As observed by this Court in Union of India v. Thamisharasi & Ors. (JT 1995 (4) SC 253) clause (b) of sub- section (1) of Section 37 imposes limitations on granting of bail in addition to those provided under the Code. The two limitations are (1) an opportunity to the public prosecutor to oppose the bail application and (2) satisfaction of the Court that there are reasonable grounds for believing that the accused is not guilty of such offence and that he is not likely to commit any offence while on bail.

The limitations on granting of bail come in only when the question of granting bail arises on merits. Apart from the grant of opportunity to the public prosecutor, the other twin conditions which really have relevance so far the present accused-respondent is concerned, are (1) the satisfaction of the Court that there are reasonable grounds for believing that the accused is not guilty of the alleged offence and that he is not likely to commit any offence while on bail. The conditions are cumulative and not alternative. The satisfaction contemplated regarding the accused being not guilty has to be based for reasonable grounds. The expression "reasonable grounds" means something more than prima facie grounds. It contemplates substantial probable causes for believing that the accused is not guilty of the alleged offence. The reasonable belief contemplated in the provision requires existence of such facts and circumstances as are sufficient in themselves to justify satisfaction that the accused is not guilty of the alleged offence and he is not likely to commit any offence while on bail. This nature of embargo seems to have been envisaged keeping in view the deleterious nature of the offence, necessitates of public interest and the normal tendencies of the persons involved in such network to pursue their activities with greater vigour and make hay when, at large. In the case at hand the High Court seems to have completely overlooked the underlying object of Section 37 and transgressed the limitations statutorily imposed in allowing bail. It did not take note of the confessional statement recorded under Section 67 of the Act.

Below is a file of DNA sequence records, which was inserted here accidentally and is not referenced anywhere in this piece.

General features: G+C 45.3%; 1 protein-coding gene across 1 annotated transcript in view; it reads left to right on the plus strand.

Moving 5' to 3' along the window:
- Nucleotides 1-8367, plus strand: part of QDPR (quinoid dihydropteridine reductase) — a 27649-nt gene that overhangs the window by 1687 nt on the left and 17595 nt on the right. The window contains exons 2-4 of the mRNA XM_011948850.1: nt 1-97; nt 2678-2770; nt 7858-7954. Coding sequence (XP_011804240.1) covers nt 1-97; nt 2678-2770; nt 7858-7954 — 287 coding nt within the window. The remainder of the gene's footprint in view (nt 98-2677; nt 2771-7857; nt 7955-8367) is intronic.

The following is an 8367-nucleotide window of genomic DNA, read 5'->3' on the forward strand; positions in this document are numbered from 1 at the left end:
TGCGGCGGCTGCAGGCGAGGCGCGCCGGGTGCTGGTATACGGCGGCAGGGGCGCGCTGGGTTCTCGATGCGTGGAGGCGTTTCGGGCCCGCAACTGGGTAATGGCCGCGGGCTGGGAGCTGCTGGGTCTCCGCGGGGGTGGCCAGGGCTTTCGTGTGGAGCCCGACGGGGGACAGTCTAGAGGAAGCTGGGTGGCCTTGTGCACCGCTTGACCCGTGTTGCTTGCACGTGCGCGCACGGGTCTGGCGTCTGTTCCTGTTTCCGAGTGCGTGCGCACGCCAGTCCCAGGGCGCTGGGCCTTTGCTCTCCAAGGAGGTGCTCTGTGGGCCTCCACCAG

A bare reading of the impugned judgment shows that the scope and ambit of Section 37 of the NDPS Act was not kept in view by the High Court. Mere non-compliance of the order passed for supply of copies, if any, cannot as in the instant case entitle an accused to get bail notwithstanding prohibitions contained in Section 37.

The circumstances under which the bail can be granted in the background of Section 37 have been indicated above.

The case is not one to which the exceptions provided in Section 37 can be applied.

Coming to the plea reqarding long passage of time it is to be noted that the two orders passed by this Court in SLP (crl.) Nos. 1136/2002 and 434/2003 referred to above do not lay down any principle of law of invariable nature to be universally applied. Furthermore, disposal of SLP against a judgment of the High Court does not mean that the said judgment is affirmed by such dismissal. The order passed in any SLP at threshold without detailed reasons does not constitute any declaration of law or constitute a binding precedent. (see Union of India and others vs. Jaipal Singh 2003(7) Supreme 676). This court cannot and does not reverse or modify the decree or order appealed against while deciding the petition for special leave to appeal and that too when the SLP was being dismissed. What is impugned before this Court can be reversed or modified only after granting leave and then assuming appellate jurisdiction over it. If the order impugned before this Court cannot be reversed or modified at the SLP stage obviously that order cannot also be affirmed at the SLP stage (see Kunhayammed and others vs. State of Kerala and another (2000)6 SCC 359) and Sri Ramnik Vallabhdas Madvane and Ors. vs. Taraben Pravinlal Madhvani 2003 (8) Supreme 208).

The inevitable conclusion is that the judgment has no legal sanction. We, therefore, set aside the impugned judgment of the High Court granting bail to the respondent.

The respondent-accused is directed to surrender to custody forthwith.

Appeal is allowed.